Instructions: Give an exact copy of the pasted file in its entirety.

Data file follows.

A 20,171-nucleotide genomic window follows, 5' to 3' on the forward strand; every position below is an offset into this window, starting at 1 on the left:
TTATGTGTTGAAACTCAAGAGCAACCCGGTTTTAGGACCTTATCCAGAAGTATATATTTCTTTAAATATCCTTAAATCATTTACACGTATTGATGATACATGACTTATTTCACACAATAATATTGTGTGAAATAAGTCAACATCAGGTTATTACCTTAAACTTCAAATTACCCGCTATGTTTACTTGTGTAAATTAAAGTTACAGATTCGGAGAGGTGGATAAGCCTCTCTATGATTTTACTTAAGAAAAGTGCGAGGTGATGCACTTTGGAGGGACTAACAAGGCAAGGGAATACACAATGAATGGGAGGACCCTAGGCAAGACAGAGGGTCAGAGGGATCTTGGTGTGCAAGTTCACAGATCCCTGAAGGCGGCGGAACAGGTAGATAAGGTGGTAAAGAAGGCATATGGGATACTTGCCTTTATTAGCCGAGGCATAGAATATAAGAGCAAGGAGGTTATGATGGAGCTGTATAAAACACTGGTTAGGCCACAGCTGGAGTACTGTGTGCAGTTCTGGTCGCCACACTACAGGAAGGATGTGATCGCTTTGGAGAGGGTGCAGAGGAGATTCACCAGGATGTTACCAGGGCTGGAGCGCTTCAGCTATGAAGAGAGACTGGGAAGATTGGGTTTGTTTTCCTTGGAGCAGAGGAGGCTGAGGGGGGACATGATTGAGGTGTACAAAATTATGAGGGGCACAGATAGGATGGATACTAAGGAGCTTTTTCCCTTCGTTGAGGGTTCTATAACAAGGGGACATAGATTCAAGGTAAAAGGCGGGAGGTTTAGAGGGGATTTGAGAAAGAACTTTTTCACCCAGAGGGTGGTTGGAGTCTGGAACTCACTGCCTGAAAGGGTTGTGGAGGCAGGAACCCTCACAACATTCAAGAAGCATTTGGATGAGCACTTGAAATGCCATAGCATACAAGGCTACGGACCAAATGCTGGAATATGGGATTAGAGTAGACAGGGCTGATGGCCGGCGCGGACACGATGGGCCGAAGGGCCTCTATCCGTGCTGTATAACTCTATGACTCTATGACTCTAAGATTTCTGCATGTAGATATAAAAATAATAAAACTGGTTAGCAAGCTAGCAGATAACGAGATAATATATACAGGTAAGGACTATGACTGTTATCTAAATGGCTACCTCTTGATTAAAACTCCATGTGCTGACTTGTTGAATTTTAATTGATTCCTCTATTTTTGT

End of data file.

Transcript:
A 20,171-nucleotide genomic window follows, 5' to 3' on the forward strand; every position below is an offset into this window, starting at 1 on the left:
TTATGTGTTGAAACTCAAGAGCAACCCGGTTTTAGGACCTTATCCAGAAGTATATATTTCTTTAAATATCCTTAAATCATTTACACGTATTGATGATACATGACTTATTTCACACAATAATATTGTGTGAAATAAGTCAACATCAGGTTATTACCTTAAACTTCAAATTACCCGCTATGTTTACTTGTGTAAATTAAAGTTACAGATTCGGAGAGGTGGATAAGCCTCTCTATGATTTTACTTAAGAAAAGTGCGAGGTGATGCACTTTGGAGGGACTAACAAGGCAAGGGAATACACAATGAATGGGAGGACCCTAGGCAAGACAGAGGGTCAGAGGGATCTTGGTGTGCAAGTTCACAGATCCCTGAAGGCGGCGGAACAGGTAGATAAGGTGGTAAAGAAGGCATATGGGATACTTGCCTTTATTAGCCGAGGCATAGAATATAAGAGCAAGGAGGTTATGATGGAGCTGTATAAAACACTGGTTAGGCCACAGCTGGAGTACTGTGTGCAGTTCTGGTCGCCACACTACAGGAAGGATGTGATCGCTTTGGAGAGGGTGCAGAGGAGATTCACCAGGATGTTACCAGGGCTGGAGCGCTTCAGCTATGAAGAGAGACTGGGAAGATTGGGTTTGTTTTCCTTGGAGCAGAGGAGGCTGAGGGGGGACATGATTGAGGTGTACAAAATTATGAGGGGCACAGATAGGATGGATACTAAGGAGCTTTTTCCCTTCGTTGAGGGTTCTATAACAAGGGGACATAGATTCAAGGTAAAAGGCGGGAGGTTTAGAGGGGATTTGAGAAAGAACTTTTTCACCCAGAGGGTGGTTGGAGTCTGGAACTCACTGCCTGAAAGGGTTGTGGAGGCAGGAACCCTCACAACATTCAAGAAGCATTTGGATGAGCACTTGAAATGCCATAGCATACAAGGCTACGGACCAAATGCTGGAATATGGGATTAGAGTAGACAGGGCTGATGGCCGGCGCGGACACGATGGGCCGAAGGGCCTCTATCCGTGCTGTATAACTCTATGACTCTATGACTCTAAGATTTCTGCATGTAGATATAAAAATAATAAAACTGGTTAGCAAGCTAGCAGATAACGAGATAATATATACAGGTAAGGACTATGACTGTTATCTAAATGGCTACCTCTTGATTAAAACTCCATGTGCTGACTTGTTGAATTTTAATTGATTCCTCTATTTTTGT